by Jeff Jacoby
When Lawrence Summers became the president of Harvard last year, not even his greatest admirers predicted how resolutely he would make the university's motto - "Veritas" - his own. Almost from the day he was inaugurated, Summers has insisted on speak-ing unpopular truths:  about the disrespect shown to Americans in uniform, about the rot of grade inflation in Harvard's classrooms, about the absence of "mainstream values" among "coastal elites" -- even about the failure of a celebrity professor like Cornel West to do serious academic work.

Last week, voicing another unpopular truth, Summers spoke out against the spread of Jew-bashing -- not only in Europe and at UN conferences, but at American universities.

"There is distrubing evidence of an upturn in antisemitism globally, and also...closer to home," he said on Sept.17.  Profoundly anti-Israel views are increasingly finding support in progressive intellectual communities.  Serious and thoughtful people are advocating and taking actions that are antisemitic in their effect if not their intent."

Actually, even antisemitism intent can be found on American campuses these days. At San Francisco State University, for exam- ple pro-Palestinian demonstrators recently confronted supporters of Israel with signs reading "Jews = Nazis" and chants of "Hitler should have finished the  job."  Earlier this month, anti-Israel  rioters at  Concordia  University in Montreal smashed windows and hurled furniture to protest a scheduled speech by Benjamin Netanyahu.

Fortunately, such naked Jew-hatred is still rare in academia. What Summers had in mind was something less blatant but no less dis- graceful.

"Some  here  at Harvard  and some at universities  across the  country," he said, "have  called for the university  to single out Israel among all nations as the lone country where it is inappropriate for any part of the university's endowment to be invested. I hasten to say the university has categorically rejected this suggestion."

The divestment campaign  Summers was referring to demands that Israel be treated  as a pariah,  a country so toxic that American universities shouldn't  even own  stock in  companies that do business there.  It is modeled  on  the  anti-apartheid movement of the 1970's and 1980's,  and its planted  axiom is that  there is no  important  moral difference  between  Israel --  a  free  and  tolerant democracy at war with dictatorial enemies bent on genocide -- and the former white-ruled South Africa.  This is  a  position only a moral idiot could endorse.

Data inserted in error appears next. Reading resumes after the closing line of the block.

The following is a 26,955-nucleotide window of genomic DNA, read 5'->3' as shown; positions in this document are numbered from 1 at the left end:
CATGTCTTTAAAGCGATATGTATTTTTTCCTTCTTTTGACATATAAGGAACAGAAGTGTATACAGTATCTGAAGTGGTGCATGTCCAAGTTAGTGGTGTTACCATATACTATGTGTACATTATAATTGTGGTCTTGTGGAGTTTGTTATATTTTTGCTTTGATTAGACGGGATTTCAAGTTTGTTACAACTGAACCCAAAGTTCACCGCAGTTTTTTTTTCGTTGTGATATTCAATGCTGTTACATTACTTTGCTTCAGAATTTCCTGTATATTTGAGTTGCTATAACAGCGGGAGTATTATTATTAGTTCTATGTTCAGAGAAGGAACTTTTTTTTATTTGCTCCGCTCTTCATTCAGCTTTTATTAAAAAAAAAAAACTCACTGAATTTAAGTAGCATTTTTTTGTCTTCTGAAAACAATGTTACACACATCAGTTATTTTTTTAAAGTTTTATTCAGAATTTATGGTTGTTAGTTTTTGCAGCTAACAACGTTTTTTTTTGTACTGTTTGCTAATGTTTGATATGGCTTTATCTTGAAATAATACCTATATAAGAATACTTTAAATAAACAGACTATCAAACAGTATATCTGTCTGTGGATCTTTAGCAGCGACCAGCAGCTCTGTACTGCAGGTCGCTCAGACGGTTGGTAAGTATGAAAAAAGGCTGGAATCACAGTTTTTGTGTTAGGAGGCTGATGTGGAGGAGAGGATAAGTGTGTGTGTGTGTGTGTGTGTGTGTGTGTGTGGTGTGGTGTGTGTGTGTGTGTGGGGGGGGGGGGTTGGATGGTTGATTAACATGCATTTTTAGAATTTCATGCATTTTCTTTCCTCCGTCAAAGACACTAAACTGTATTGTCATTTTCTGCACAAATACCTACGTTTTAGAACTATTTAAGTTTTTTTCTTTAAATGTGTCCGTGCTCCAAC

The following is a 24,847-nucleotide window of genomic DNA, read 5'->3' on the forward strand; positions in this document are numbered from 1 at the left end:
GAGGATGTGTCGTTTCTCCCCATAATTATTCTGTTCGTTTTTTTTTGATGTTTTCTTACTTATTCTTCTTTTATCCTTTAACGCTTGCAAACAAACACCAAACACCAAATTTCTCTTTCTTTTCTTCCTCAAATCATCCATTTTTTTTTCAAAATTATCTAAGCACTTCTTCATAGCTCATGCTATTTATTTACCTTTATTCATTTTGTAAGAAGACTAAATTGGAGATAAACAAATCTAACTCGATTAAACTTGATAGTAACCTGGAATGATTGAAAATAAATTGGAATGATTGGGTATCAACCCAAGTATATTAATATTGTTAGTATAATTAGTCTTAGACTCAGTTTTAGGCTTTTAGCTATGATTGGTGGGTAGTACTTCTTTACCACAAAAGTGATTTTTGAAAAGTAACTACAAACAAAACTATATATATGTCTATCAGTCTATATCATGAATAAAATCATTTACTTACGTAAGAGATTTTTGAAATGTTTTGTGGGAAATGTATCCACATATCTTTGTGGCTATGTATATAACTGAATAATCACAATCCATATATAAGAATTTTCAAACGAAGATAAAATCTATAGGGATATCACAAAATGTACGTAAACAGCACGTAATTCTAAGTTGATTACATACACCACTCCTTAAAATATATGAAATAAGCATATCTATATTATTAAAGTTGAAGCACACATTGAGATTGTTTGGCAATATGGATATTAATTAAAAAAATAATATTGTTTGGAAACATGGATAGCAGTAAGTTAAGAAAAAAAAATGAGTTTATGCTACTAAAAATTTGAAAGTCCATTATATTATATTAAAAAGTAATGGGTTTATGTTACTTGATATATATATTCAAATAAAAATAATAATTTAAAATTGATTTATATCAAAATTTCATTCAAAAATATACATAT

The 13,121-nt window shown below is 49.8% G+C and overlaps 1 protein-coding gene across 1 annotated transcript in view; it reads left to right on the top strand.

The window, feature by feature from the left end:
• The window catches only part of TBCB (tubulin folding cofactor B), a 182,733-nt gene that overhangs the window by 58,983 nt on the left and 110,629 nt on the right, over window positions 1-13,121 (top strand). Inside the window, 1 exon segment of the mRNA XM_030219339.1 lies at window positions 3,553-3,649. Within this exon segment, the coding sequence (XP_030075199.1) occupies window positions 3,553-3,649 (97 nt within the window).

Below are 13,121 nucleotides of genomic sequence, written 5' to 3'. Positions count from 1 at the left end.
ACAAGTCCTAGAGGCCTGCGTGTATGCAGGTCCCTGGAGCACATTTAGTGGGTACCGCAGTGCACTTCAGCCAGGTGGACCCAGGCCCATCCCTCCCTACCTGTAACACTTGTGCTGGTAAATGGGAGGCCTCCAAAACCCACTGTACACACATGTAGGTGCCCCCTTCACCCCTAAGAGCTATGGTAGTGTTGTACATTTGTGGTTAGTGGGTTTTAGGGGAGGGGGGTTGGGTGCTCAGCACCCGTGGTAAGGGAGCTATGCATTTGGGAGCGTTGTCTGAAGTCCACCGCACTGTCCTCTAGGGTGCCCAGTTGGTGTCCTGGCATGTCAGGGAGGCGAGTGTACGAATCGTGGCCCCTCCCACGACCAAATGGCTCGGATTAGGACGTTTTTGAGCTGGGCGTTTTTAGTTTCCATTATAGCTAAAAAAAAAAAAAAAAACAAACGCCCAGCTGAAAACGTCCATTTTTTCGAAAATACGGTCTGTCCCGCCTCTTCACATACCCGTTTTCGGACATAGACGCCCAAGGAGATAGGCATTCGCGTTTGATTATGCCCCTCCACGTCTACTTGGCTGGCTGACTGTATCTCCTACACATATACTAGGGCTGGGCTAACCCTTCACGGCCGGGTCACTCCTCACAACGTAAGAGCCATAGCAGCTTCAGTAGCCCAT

Supporters of the divestment effort at Harvard and elsewhere were quick to condemn Summers for his   "McCarthyesque"   attack. "This is the ugliest statement imaginable," fumed John Assad, a neurobiology professor at Harvard's medical school, "to paint critics as antisemitic."

But Summers didn't "paint critics" as antisemitic or anything else; he characterized their "actions" as "antisemitic in their effect."  He was not ascribing base motives to those who support the divestment campain.  He didn't presume  to  read  their  hearts.Rather,  he was pointing out the impact of their behavior.  One who supports a campaign that singles out Israel for  demonization and  obloquy is taking an antisemitic action, whether he intends to or not.

Are Israeli  policies fair game for  criticism? Of course.  But  it  is not  "criticism"  to  falsely smear Israel as racist -- not when the
Arab world seethes with a hatred for Jews more rabid even than the Nazis'.

It is not  "criticism"  to portray  Israel's lawful  presence in Gaza and the  West Bank  as an illegal occupation, yet never murmur a word of objection to China's occupation of Tibet, or Syria's of Lebanon, or Turkey's of Northern Cyprus, or Russia's of Chechnya.

It is not  "criticism"  to lay the blame for the violence of the  Middle  East at  Israel's doorstep while ignoring the immense risks that Israel has taken and the sacrifices it has made in pursuit of peace with the Palestinians.

It is not "criticism" to accuse Israel of apartheid, when it is the Arab world that preaches "Kill the Jews!"   and dances  in the street when terrorists do so.

This is not criticism -- it is calumny.  It butchers the truth and subjects Israel to an outrageous double standard.  It abets the cause of the world's foremost Jew-haters -- people whose explicit goal is the liquidation of the Jewish State.  A professor who signs his name to something so grotesque is committing an antisemitic act.

"In our own day," Norman Podhoretz once wrote, 
"Israel has become the touchstone of attitudes toward the  Jewish  people, and anti-Zionism  has  become  the  main  and most  relevant form of antisemitism." Anti-semitism used to express itself in demanding
that good Aryans boycott Jewish shops.  Today it demands that good universities boycott the Jewish state.
It may look different on the outside, but it's the same old poison underneath.
Jeff is a columnist for The Boston Globe
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